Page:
Given the lack of programs geared towards educating undergraduate students about medical school, the purpose of this study was to evaluate whether a medical student–driven initiative program, MEDTalks, enhanced undergraduate students’ understanding of medical school in Canada and stimulated their interest in pursuing medicine. The MEDTalks program, which ran between January and April 2018 at the University of Ottawa, consisted of 5 teaching sessions, each including large-group lectures, small-group case-based learning, physical skills tutorials, and anatomy lab demonstrations, to mimic the typical medical school curriculum. At the end of the program, undergraduate student learners were invited to complete a feedback questionnaire. Twenty-nine participants provided feedback, of whom 25 reported that MEDTalks allowed them to gain exposure to the University of Ottawa medical program; 27 said that it gave them a greater understanding of the teaching structure; and 25 responded that it increased their interest in attending medical school. The MEDTalks program successfully developed a greater understanding of medical school and helped stimulate interest in pursuing medical studies among undergraduate students.

Citations

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  • Assessing the Impact of Early Undergraduate Exposure to the Medical School Curriculum
    Christiana M. Cornea, Gary Beck Dallaghan, Thomas Koonce
    Medical Science Educator.2022; 32(1): 103.     CrossRef
Research article
Learning through multiple lenses: analysis of self, peer, nearpeer, and faculty assessments of a clinical history-taking task in Australia  
Kylie Fitzgerald, Brett Vaughan
J Educ Eval Health Prof. 2018;15:22.   Published online September 18, 2018
DOI: https://doi.org/10.3352/jeehp.2018.15.22
  • 23,668 View
  • 288 Download
  • 4 Web of Science
  • 5 Crossref
AbstractAbstract PDFSupplementary Material
Purpose
Peer assessment provides a framework for developing expected skills and receiving feedback appropriate to the learner’s level. Near-peer (NP) assessment may elevate expectations and motivate learning. Feedback from peers and NPs may be a sustainable way to enhance student assessment feedback. This study analysed relationships among self, peer, NP, and faculty marking of an assessment and students’ attitudes towards marking by those various groups.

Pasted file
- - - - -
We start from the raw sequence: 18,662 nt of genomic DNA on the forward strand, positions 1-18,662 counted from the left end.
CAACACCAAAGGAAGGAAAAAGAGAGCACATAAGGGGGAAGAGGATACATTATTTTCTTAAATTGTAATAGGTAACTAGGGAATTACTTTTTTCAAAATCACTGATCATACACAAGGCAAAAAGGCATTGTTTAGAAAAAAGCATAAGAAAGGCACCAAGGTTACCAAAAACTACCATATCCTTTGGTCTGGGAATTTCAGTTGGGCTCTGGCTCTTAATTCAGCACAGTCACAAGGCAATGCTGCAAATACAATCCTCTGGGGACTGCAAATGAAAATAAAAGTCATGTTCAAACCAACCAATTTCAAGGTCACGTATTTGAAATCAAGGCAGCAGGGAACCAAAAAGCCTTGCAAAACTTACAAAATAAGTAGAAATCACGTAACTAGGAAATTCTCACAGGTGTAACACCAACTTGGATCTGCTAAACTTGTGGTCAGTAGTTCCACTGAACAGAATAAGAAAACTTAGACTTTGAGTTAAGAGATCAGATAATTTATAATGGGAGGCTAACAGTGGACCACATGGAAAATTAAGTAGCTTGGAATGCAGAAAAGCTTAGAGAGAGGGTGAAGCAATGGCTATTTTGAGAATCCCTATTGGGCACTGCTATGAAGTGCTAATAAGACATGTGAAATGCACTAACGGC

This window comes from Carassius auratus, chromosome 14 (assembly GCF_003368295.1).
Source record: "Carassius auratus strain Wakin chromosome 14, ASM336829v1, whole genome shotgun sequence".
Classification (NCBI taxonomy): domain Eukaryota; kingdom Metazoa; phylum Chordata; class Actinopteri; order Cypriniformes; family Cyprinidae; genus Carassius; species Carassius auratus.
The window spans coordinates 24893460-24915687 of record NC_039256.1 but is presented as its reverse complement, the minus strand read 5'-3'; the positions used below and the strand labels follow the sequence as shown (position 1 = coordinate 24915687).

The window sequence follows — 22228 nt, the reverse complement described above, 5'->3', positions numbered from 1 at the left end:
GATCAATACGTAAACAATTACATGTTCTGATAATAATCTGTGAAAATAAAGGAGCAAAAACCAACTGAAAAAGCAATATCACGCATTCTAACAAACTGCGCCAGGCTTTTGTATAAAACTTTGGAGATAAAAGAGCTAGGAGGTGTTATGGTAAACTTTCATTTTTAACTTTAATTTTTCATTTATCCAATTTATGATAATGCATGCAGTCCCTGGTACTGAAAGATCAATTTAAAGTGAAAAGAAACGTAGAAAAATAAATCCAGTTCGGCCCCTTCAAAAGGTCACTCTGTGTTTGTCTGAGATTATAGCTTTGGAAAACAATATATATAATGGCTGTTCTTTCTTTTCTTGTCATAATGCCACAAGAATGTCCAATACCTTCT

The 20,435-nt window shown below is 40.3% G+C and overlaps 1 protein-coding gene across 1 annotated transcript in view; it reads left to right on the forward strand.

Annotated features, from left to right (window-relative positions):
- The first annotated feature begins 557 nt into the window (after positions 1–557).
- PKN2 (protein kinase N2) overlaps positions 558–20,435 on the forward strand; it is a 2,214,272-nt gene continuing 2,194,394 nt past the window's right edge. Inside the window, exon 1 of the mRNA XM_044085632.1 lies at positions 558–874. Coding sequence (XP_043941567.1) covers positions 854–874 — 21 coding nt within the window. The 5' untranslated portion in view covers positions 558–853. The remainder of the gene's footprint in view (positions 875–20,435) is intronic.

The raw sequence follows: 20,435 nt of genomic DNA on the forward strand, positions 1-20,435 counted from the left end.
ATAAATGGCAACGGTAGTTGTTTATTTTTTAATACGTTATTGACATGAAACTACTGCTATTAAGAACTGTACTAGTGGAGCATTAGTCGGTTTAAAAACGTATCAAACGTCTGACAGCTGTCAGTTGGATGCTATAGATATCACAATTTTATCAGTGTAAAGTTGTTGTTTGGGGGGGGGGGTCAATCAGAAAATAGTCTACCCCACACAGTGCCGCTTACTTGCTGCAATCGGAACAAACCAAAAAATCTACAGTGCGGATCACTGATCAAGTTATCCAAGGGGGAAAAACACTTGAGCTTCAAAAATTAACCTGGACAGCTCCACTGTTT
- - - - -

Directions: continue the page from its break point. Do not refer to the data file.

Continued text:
Methods
A cross-sectional study design was used. Year 2 osteopathy students (n= 86) were invited to perform self and peer assessments of a clinical history-taking and communication skills assessment. NPs and faculty also marked the assessment. Year 2 students also completed a questionnaire on their attitudes to peer/NP marking. Descriptive statistics and the Spearman rho coefficient were used to evaluate relationships across marker groups.
Results
Year 2 students (n= 9), NPs (n= 3), and faculty (n= 5) were recruited. Correlations between self and peer (r= 0.38) and self and faculty (r= 0.43) marks were moderate. A weak correlation was observed between self and NP marks (r= 0.25). Perceptions of peer and NP marking varied, with over half of the cohort suggesting that peer or NP assessments should not contribute to their grade.
Conclusion
Framing peer and NP assessment as another feedback source may offer a sustainable method for enhancing feedback without overloading faculty resources. Multiple sources of feedback may assist in developing assessment literacy and calibrating students’ self-assessment capability. The small number of students recruited suggests some acceptability of peer and NP assessment; however, further work is required to increase its acceptability.

Citations

Citations to this article as recorded by  
  • The extent and quality of evidence for osteopathic education: A scoping review